The investigators who discuss and process EEO claims know more about the EEO laws, their applications and the standards for a violation than the average private attorney who professes to be experienced in EEO matters. The value of private counsel tends to be their knowledge of the workings, requirements, and prior relevant decisions of the court systems. They are invaluable in court, but I've not been impressed with their utility in the administrative process. If EEOC determines that the case has litigation potential it will assign an attorney to ensure that the evidence obtained meets the courts' standards for submission.MOST administrative personnel who evaluate EEOC claims are not attorneys, but simply that, a case evaluator. A Right to sue letter has no weight in court anyway, as if that were the case any plaintiff who files suit would most automatically win, and we know this is not the case.
It's pretty well established that a probable cause letter makes it easier for an individual to obtain competent private counsel. And, a full EEOC investigation can significantly reduce the amount of discovery and decrease the cost of litigation for the individual. The last time I looked at the statistics, individuals who sue following a probable cause have a higher chance of winning in federal district court than those with no probable cause decisions. However, I have to acknowledge that winning an EEO case in federal district court is not easy and defendants tend to do much better than plaintiffs.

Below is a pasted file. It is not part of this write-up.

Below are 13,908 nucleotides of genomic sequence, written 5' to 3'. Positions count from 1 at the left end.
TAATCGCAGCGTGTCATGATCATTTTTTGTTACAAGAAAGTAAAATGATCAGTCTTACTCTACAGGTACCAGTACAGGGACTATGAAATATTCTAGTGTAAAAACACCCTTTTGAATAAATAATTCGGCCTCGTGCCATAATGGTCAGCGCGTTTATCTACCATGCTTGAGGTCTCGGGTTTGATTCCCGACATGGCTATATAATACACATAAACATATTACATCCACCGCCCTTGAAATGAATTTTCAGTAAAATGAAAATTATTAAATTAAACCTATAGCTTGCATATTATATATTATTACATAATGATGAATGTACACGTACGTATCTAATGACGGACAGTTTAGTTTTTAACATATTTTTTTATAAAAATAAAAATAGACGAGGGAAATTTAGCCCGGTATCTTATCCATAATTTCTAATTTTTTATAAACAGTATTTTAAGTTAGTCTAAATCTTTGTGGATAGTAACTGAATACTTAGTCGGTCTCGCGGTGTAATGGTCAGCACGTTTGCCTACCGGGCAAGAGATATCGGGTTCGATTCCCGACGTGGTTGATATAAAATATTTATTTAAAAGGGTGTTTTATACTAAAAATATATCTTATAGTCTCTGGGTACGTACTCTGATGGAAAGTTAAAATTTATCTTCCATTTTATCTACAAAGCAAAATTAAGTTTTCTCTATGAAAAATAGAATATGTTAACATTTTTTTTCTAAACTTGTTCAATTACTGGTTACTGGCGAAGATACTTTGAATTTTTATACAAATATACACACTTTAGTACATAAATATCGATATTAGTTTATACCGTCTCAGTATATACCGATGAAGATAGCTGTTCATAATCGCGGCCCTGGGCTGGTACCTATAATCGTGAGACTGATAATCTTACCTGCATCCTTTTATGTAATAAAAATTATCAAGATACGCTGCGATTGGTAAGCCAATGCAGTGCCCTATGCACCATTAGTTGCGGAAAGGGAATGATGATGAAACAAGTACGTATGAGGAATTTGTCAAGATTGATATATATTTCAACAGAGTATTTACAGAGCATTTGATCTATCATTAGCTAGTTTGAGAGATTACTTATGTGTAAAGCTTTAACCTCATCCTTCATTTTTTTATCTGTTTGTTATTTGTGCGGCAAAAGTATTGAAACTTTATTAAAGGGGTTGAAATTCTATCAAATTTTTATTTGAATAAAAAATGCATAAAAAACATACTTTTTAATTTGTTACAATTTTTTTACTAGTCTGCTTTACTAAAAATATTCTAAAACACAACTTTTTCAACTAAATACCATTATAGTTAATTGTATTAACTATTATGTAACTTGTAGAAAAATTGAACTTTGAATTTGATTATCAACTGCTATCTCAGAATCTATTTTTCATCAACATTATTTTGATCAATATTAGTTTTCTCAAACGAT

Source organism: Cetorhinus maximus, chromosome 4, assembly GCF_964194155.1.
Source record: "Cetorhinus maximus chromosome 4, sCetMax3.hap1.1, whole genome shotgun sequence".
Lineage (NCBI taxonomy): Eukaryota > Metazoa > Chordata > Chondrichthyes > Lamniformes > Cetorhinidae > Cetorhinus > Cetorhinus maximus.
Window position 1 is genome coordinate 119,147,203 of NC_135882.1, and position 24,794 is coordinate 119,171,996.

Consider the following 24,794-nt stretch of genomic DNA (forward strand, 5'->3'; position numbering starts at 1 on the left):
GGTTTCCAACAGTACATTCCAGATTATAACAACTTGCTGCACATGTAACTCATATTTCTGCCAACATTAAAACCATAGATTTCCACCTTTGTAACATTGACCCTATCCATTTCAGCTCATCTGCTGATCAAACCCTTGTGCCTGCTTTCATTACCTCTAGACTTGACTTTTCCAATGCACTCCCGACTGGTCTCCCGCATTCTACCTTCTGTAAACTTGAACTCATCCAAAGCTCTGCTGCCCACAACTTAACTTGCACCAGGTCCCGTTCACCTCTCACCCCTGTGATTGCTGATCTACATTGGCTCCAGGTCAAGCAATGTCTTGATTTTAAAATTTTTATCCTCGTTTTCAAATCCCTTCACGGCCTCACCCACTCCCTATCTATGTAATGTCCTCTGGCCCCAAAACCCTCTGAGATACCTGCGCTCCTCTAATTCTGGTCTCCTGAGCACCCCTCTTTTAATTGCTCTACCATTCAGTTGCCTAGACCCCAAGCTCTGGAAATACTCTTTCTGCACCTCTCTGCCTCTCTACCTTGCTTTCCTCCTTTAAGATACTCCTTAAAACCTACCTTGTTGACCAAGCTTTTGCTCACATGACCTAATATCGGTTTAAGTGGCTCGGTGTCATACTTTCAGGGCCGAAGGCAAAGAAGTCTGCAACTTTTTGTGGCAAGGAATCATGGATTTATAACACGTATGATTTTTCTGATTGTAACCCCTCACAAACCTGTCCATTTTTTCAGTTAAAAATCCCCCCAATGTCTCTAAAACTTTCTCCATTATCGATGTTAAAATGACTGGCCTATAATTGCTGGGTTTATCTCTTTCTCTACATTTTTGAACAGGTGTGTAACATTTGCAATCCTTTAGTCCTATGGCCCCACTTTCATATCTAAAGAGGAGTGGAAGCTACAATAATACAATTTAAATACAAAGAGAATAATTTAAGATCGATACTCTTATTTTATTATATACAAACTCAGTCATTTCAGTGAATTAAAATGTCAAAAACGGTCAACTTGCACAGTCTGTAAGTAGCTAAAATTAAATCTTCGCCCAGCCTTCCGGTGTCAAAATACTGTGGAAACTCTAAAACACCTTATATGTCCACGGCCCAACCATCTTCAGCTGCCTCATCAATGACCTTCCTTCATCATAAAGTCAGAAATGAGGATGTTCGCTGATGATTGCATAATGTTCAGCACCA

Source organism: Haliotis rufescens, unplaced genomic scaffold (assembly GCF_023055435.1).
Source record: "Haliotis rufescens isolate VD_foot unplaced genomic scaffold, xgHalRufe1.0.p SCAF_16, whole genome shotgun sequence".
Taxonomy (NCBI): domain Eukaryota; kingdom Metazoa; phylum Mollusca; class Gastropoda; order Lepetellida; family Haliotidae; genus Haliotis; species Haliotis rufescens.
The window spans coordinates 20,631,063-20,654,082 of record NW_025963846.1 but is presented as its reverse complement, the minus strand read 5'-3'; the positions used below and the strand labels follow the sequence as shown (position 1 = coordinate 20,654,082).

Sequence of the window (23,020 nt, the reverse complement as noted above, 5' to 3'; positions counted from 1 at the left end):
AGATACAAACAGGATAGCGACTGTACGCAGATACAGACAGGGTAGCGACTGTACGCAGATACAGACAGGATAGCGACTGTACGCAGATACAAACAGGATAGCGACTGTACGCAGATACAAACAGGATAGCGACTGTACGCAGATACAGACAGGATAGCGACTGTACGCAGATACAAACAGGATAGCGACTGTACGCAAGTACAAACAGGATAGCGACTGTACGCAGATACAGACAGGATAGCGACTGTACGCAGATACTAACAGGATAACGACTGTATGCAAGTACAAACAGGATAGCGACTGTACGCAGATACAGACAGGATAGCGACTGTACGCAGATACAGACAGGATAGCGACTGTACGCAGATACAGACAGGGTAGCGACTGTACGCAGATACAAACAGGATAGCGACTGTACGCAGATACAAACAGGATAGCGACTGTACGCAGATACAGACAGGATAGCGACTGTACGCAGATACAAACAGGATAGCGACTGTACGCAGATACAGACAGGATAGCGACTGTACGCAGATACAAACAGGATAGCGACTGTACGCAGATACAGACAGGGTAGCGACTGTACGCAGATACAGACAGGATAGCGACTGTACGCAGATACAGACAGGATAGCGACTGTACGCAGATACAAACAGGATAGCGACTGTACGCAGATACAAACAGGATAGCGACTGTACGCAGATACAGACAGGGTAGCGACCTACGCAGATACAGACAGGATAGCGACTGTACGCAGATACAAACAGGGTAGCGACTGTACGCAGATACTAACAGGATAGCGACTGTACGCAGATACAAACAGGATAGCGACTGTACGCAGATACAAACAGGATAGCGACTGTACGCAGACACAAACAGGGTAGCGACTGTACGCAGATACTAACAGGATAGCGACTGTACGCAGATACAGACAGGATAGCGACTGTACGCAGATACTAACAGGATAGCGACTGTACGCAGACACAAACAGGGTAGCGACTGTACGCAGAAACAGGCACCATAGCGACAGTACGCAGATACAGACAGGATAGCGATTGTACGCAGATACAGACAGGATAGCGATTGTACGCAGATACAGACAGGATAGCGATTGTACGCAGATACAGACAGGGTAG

It's required because that's the way Congress wrote the laws. And, the Equal Pay Act is not equal to any Title VII claim. The Equal Pay Act only requires equal pay for equal work. Under Title VII, it is illegal to discriminate in any aspect of employment, including:Discrimination under the Equal Pay Act of 1963 is = to any Title 7 claim, yet no such permission to sue, or the filing of a complaint with any agency is mandated. I for one, do not understand why such is required by law as in an EEOC complaint?
* hiring and firing;
* compensation, assignment, or classification of employees;
* transfer, promotion, layoff, or recall;
* job advertisements;
* use of company facilities;
* training and apprenticeship programs;
* fringe benefits;
* pay, retirement plans, and disability leave; or
* other terms and conditions of employment. See www.eeoc.gov
Where did I indicate that EEOC represents many complainants in court? While I didn't reference the relationship between the individual and the government agency if the matter is in Court, I expressly advised that the government agency does not represent the individual during the administrative process.I don't have any stats to back me up on that, but it just stands to reason the gov. does NOT represent that many EEOC complainants in court.